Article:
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To One Who Has Been Long in City Pent By: John Keats

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Kelsey Maguire

on 5 November 2013

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Transcript of To One Who Has Been Long in City Pent By: John Keats

To One Who Has Been Long in City Pent
By: John Keats
To One Who Has Been Long in City Pent
To one who has been long in city pent,
'Tis very sweet to look into the fair
And open face of heaven,—to breathe a prayer
Full in the smile of the blue firmament.
Who is more happy, when, with heart's content,
Fatigued he sinks into some pleasant lair
Of wavy grass, and reads a debonair
And gentle tale of love and languishment?
Returning home at evening, with an ear
Catching the notes of Philomel,—an eye
Watching the sailing cloudlet's bright career,
He mourns that day so soon has glided by:
E'en like the passage of an angel's tear
That falls through the clear ether silently.

1 Stanza
Rhyme Scheme
Structure
14 Lines
ABBAABBACDCDCD
Why?
-The singular stanza forms a cohesive train of thought
-The change in the rhyme scheme from ABBAABBA to CDCDCD signals the transition from city to home within the poem.
Syntax
Commas
Within lines
At the end of lines
End of Line 1:
"To one who has been long in city pent," (1)

-Commas used within lines force the reader to pause.
-They form a broken structure, and help to create a tone of contemplation.
-The comma forces the reader to pause at the end of this line, creating the feeling of a letter.
-The speaker is addressing someone.
Lines 5-6:
"Who is more happy, when, with heart's content,/ Fatigued he sinks into some pleasant lair" (5-6)
Ending Punctuation
Commas and Periods
Question Mark
Colon
-Commas, at the end of lines, are used to lead into, or open up a thought
-Periods, at the end of lines, then function as means of closing a thought
-The question mark at the end of line 8, signifies a transition in the tone of the poem, "And gentle tale of love and languishment?"
-Transition:
-City --> home
-Happy reminiscing --> sorrowful longing
Caesura
-Lines 2-4: "'Tis very sweet to look into the fair/And open face of heaven,-to breathe a prayer/full in the smile of the blue firmament."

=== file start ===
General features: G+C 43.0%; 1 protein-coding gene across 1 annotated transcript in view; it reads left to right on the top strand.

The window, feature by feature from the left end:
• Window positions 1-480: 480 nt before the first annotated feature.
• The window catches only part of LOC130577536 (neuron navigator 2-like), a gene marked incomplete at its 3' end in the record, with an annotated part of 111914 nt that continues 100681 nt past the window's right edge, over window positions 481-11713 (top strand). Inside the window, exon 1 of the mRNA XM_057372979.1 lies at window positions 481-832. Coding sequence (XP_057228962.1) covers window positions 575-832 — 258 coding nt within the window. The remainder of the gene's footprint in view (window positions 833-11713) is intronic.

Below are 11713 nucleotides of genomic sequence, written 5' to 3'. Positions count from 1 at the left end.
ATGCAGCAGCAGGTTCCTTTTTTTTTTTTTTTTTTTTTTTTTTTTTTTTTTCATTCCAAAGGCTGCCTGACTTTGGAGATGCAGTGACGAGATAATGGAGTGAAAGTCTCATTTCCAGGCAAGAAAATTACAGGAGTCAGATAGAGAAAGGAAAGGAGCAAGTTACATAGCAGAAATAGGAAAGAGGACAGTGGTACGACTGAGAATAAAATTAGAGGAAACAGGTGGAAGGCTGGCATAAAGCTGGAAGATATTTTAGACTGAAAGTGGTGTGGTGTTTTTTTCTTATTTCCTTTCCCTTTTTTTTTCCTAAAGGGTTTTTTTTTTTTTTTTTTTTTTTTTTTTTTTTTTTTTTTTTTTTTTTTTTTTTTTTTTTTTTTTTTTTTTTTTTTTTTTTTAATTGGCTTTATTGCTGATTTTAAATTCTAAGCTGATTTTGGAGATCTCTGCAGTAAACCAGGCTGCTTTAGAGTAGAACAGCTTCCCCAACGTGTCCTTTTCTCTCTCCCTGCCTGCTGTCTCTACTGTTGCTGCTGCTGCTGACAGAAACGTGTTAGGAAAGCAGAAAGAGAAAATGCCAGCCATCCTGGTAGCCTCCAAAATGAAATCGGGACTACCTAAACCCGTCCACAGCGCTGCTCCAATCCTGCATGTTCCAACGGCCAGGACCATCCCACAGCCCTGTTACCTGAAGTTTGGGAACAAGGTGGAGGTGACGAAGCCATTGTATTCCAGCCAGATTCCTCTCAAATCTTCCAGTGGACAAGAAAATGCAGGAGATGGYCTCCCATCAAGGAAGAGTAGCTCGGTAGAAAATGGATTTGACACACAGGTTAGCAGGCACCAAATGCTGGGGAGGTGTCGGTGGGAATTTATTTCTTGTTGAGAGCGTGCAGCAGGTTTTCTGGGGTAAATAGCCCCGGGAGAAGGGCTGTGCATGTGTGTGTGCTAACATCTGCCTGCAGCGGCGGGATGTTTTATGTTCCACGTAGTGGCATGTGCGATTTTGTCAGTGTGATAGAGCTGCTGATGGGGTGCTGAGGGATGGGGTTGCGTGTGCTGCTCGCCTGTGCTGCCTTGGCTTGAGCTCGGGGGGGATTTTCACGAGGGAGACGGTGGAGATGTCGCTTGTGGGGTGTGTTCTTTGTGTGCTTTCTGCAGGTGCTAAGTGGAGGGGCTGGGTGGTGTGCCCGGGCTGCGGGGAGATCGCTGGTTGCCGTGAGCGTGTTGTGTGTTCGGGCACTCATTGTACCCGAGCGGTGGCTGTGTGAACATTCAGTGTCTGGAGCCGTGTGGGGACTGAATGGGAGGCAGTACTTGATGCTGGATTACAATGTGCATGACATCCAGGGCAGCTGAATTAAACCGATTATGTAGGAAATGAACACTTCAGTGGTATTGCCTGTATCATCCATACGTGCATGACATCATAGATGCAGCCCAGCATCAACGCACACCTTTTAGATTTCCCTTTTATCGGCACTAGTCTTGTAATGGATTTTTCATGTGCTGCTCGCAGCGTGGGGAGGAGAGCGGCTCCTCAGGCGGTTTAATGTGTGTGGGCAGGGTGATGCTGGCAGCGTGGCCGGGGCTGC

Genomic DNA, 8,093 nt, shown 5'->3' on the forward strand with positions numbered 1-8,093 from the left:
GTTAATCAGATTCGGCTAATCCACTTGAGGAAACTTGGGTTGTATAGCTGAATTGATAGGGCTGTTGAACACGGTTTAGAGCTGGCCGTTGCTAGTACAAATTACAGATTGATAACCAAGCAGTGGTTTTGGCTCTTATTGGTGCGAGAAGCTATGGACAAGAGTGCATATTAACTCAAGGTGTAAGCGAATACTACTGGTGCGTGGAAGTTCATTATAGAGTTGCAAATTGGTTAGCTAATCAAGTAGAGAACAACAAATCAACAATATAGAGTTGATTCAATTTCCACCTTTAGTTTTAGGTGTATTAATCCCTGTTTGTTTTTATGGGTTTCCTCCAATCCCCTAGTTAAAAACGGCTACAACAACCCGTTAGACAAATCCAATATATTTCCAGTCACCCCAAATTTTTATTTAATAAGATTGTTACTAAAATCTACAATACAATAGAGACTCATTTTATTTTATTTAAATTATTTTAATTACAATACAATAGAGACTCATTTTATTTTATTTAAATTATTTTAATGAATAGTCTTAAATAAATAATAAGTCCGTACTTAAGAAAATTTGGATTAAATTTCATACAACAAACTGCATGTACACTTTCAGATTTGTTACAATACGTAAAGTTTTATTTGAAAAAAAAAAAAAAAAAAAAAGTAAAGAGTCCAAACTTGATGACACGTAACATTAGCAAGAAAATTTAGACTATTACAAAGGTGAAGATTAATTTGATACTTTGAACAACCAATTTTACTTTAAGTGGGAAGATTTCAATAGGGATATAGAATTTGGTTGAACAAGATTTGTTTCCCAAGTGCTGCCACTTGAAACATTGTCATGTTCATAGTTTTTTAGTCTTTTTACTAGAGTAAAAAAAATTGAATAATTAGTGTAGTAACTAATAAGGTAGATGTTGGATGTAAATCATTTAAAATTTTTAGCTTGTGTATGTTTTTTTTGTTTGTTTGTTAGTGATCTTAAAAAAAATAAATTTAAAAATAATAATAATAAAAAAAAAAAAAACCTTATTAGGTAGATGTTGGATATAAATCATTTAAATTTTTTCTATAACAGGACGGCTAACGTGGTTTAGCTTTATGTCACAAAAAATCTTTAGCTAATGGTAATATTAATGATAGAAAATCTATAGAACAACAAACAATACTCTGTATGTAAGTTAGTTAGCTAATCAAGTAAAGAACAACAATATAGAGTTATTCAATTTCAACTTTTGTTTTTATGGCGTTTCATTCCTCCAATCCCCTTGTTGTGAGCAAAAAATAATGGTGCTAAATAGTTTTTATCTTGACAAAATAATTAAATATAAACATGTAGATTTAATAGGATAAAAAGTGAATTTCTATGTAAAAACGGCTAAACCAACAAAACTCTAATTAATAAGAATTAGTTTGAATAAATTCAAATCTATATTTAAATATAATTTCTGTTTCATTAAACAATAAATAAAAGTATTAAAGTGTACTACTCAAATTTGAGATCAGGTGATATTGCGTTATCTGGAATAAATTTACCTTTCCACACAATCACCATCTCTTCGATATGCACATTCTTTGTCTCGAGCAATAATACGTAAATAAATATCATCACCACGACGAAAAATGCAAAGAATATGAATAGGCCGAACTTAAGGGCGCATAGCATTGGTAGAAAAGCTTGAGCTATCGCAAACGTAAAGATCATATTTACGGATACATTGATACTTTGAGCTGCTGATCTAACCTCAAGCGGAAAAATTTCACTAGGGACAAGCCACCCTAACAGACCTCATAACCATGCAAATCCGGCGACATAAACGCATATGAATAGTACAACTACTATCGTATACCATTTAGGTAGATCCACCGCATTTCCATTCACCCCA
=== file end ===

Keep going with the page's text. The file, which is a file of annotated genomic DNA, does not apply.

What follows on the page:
-Lines 9-11: "Returning home at evening, with an ear/ catching the notes of Philomel,-an eye/ Watching the sailing cloudlet's bright career,"
Effect
-The caesuras located in lines 3 and 10 create a break in the middle of each of these lines.
-The line that follows acts as a continuation of the previous thought or even a clarification
Line 12: "He mourns that day so soon has glided by:"
-The colon at the end of the line leads into a metaphor in the following, final two lines
-These next two lines (lines 11-12) act as a metaphor to line 10.
-The day glides by as quickly and easily as "an angel's tear that falls through the clear ether" (11-12).

Tone
1st Half: happy reminiscing
2nd Half: sorrowful longing
Imagery
Nature Imagery:
-"face of heaven" (3)
-"blue firmament" (4)
-blue heavens/sky
-"wavy grass" (7)
-"sailing cloudlet's" (11)
-"clear ether" (14)
-clear sky
Diction
Effect
-All of the imagery throughout the poem depicts a form of nature (heaven, the sky, grass)
-The nature imagery contrasts the setting within a city
-Keats' use of nature imagery conveys the longing that the speaker has to be among nature
-"look into the
fair
/And open face of heaven" (2-3): looking longingly upon heaven
-"
smile
of the blue firmament" (4): depicting the sky with a smile leads the reader to feel positively about it
-"happy" "content" (5)
-"gentle tale" (8)
Happy Reminiscing
Sorrowful Longing
-"city pent" (1): depicts a sense of being trapped within the city
-"mourns" (12)
-"so soon has
glided
by" (12)
-"clear ether
silently
" (14)
Meaning?
-Keats uses particular diction in the 1st part of the stanza that carries a positive connotation. The words smile, happy, and content, used when referencing nature suggest that the speaker is looking back upon this alternate setting positively.
Meaning?
-Keats' use of diction in the second half of the poem creates a tone of sorrowful longing. Mourn is often used in association with death. The use of the word causes readers to generate a feeling of sadness.
-The word glided in line 12 suggests that the day easily slipped away. It's as if by being in the city, he did not have to chance to enjoy nature.
-The word silently in line 14 portrays the day in a light of evasiveness.
-Keats' diction suggests that the speaker longs to grasp onto, and keep the beauty of the day.
Analysis
Structure
Syntax
Tone
Conclusion
John Keats' poem "To One Who Has Been Long in City Pent" addresses a longing to be in nature. The word "pent" in the title suggests that the one addressed has been kept in the city for too long. The speaker then addresses the beauty in nature, and how he longs to hold onto it as recognizes that the day can glide by quickly, so quickly one can miss it.
The End
Full transcript